“Those are the things that none of the other applicants got to do,” she said of her study abroad experiences. “When I explain to people why I came to UC and why I love UC so much, it’s because of opportunities like this.”  

Juliette Arnold

Juliette Arnold

CCM, A&S ‘16

Juliette Arnold envisioned a future career as an orchestral bassoonist when she arrived four years ago at UC’s College-Conservatory of Music.

But after traveling to the Brazilian Amazon in 2014 as part of a UC honors study tour, the avid nature lover was inspired to combine her passion for performance with her love of the great outdoors.

Arnold changed course, adding a second major of biology and later landing an internship with the Cat Ambassador Program at the Cincinnati Zoo & Botanical Gardens. Her goal now is to pursue a professional career as a show trainer and performer for zoos and aquariums.

“I really like being hands-on and in nature and the Amazon trip helped show me that,” said Arnold. “It was my turning point from shifting from music into an animal career.”

Monica Hemmelgarn

Monica Hemmelgarn

Nursing ‘18

Nursing, you might say, is in Monica Hemmelgarn’s blood.

After growing up hearing stories from her mother, a retired nurse who now works in patient care management, Hemmelgarn followed in her mother’s footsteps and enrolled in the UC College of Nursing.

The sophomore signed up for the UC honors study tour of the Brazilian Amazon to experience a different country. The 10-day expedition, she says, not only sparked a newfound appreciation for nature and wildlife, but she’s also now considering pursuing a career in travel nursing.

Demand for travel nurses – registered nurses who travel the country helping hospitals and other health care facilities in need of experienced, temporary staff – reached a 20-year high last year and is expected to increase another eight percent in 2016, according to a report by trade group Staffing Industry Analysts. For Hemmelgarn, it’s a chance to further broaden her horizons.  

“Coming here to the Amazon and experiencing a different place makes me want to see more places,” said Hemmelgarn.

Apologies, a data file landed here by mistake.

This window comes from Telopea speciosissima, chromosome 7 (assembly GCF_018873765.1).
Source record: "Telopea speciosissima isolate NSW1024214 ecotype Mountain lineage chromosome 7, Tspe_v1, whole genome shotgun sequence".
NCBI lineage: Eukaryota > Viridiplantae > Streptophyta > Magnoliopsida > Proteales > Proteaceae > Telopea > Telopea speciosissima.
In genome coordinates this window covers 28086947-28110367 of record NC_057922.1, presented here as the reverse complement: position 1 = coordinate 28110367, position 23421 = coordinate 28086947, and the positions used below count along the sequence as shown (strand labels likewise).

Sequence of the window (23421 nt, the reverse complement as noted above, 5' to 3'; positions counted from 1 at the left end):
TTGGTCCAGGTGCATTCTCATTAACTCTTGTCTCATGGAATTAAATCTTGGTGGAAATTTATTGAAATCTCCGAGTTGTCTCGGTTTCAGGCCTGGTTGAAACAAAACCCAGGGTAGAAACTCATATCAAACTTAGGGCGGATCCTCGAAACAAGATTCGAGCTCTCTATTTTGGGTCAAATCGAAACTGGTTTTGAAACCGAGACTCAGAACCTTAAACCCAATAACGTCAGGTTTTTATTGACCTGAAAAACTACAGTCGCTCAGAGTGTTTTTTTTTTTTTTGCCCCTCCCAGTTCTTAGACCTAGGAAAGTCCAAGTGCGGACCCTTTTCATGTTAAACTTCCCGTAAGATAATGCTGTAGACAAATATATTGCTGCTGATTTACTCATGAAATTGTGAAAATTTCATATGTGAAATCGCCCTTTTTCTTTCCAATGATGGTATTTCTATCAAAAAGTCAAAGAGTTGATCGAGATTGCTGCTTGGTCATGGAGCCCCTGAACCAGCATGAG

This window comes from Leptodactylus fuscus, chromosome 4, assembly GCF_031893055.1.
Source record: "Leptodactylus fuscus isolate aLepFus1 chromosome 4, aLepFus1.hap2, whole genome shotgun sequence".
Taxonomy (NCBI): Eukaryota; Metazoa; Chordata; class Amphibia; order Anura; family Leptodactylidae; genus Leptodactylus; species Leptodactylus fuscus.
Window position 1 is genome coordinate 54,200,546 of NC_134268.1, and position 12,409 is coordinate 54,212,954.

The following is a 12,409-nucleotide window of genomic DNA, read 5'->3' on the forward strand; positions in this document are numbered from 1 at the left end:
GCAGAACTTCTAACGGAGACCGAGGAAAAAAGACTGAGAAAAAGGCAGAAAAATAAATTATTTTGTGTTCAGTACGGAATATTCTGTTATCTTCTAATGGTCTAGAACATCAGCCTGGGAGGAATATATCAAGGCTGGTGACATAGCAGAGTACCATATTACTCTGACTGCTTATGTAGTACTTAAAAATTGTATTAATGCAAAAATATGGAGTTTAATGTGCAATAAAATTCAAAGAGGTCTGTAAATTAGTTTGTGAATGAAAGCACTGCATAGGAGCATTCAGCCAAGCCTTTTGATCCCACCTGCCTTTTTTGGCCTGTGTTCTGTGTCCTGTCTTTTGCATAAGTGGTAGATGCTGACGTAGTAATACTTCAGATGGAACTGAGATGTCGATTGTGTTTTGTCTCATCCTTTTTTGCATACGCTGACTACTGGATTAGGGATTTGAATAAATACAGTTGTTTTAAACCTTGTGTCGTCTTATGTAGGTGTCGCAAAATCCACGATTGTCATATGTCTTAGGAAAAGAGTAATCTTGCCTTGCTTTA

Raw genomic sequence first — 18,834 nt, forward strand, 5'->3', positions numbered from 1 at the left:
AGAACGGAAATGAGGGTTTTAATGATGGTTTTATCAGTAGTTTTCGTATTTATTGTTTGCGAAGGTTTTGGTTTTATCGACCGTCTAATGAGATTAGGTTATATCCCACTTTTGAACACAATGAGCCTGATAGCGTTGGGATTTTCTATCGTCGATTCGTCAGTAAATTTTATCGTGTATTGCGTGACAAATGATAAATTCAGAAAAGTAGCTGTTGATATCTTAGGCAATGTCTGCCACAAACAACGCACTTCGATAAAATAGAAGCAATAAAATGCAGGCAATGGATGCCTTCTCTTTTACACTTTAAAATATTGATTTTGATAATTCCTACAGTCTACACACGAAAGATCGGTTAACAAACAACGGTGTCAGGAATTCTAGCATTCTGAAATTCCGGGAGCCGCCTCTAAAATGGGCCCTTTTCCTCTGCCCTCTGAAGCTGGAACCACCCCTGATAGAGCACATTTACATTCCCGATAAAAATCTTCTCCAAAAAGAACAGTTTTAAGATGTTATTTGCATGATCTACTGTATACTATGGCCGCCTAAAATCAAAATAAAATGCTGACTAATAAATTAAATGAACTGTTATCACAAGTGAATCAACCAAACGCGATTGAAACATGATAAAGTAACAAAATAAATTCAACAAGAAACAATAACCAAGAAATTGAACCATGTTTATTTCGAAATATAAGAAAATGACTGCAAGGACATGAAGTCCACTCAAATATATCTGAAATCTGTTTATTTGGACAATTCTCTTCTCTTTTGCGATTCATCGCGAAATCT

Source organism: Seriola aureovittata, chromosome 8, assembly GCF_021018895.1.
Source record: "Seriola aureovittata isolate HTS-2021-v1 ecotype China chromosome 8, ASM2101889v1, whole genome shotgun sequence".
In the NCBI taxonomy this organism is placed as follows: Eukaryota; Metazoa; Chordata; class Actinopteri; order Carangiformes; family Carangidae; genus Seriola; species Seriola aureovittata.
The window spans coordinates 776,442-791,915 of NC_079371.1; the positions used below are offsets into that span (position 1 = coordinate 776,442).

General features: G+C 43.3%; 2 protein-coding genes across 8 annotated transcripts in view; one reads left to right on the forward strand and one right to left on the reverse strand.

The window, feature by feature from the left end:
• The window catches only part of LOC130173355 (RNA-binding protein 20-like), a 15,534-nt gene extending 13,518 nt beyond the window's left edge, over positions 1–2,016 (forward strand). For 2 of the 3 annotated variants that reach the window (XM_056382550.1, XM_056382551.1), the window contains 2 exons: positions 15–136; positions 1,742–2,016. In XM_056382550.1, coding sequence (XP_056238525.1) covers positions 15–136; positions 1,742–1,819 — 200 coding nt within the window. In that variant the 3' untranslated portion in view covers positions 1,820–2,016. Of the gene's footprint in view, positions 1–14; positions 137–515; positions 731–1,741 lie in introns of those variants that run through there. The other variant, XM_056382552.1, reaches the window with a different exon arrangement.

And now with one international experience under her belt, Hemmelgarn says she plans to sign up for other study abroad programs offered by UC that give nursing students the chance to expand cross-cultural nursing skills through clinical experiences in distant places like the Dominican Republican, Ecuador and Nicaragua. 

“I think that setting up clinics for those people for whom that might be the only health care they get all year would be quite the experience,” she said. “This trip definitely made me want to do that even more.”

Evan Talker

Evan Talkers

Business ‘16

When environmentalist Evan Talkers saw the opportunity to travel to one of the world’s most important and biologically diverse ecosystems as part of an UC honors study tour, the fourth-year business student rushed to sign up.

“I wanted to see the [Brazilian] Amazon before it becomes a different place,” he said, pointing to the construction of hydropower dams in recent years that’s contributed to the displacement of indigenous peoples and poses a threat to wildlife. “Through UC giving us this opportunity and setting it up for us, it was a no-brainer. I just had to do it.”

Talkers explored the Amazon region’s medicinal use of plants and herbs in the independent project he tackled as part of the tour. His findings, he hints, could result in the launch of entrepreneurial start-up at his family’s Kentucky farm.

“I’m looking at the medicinal plants people in the Amazon use and if it would be beneficial to adopt them in the U.S.,” he said.

For now, the graduating International Business major plans to continue his travels before seeking a career at a company that will allow him to focus on the environment and sustainability. He’s confident that his far-ranging international experience – study abroad programs in Brazil and Chile, along with family trips to Germany, France, England, Belgium and Mexico – will give him a leg up on the competition.  

“Study abroad taught me that everywhere around the world, people are looking for the same things.  They want to have a family and be loved, to be financially secure and know where their next meal is coming from. They want clean water and to know that things will be good.  That’s the duty of all of us to make that a reality for everybody in the world,” he said.

“Study abroad gives you that view that we’re all in this together,” he added. “I think employers will look kindly on that.”  


Future Gen Z students hang out together on campus

Make room for Gen Z

As UC's next generation makes its way onto campus, find out what makes them tick.

Future Gen Z students hang out together on campus

An Amazon adventure

Explore UC's recent journey to one of the world's most treacherous jungles.

Emilio Carlo plays viola

United by music

New CCM diversity fellowship promotes inclusion in America's orchestras

Beth Sininger Flege and Susan Kromer Hunt flex outside Flege's home

Finding strength

One UC grad's battle with cancer pulled family, friends and the UC medical community into the fight for her life.

Greg Dyson stands next to old-growth tree

Accidental activist

A simple hike led one UC law grad to spend two decades standing up for old-growth trees in the American West.

Omar Cummins playing soccer in Nipper Stadium

Futbol country

Learn more about the soccer club that filled Nippert Stadium this year.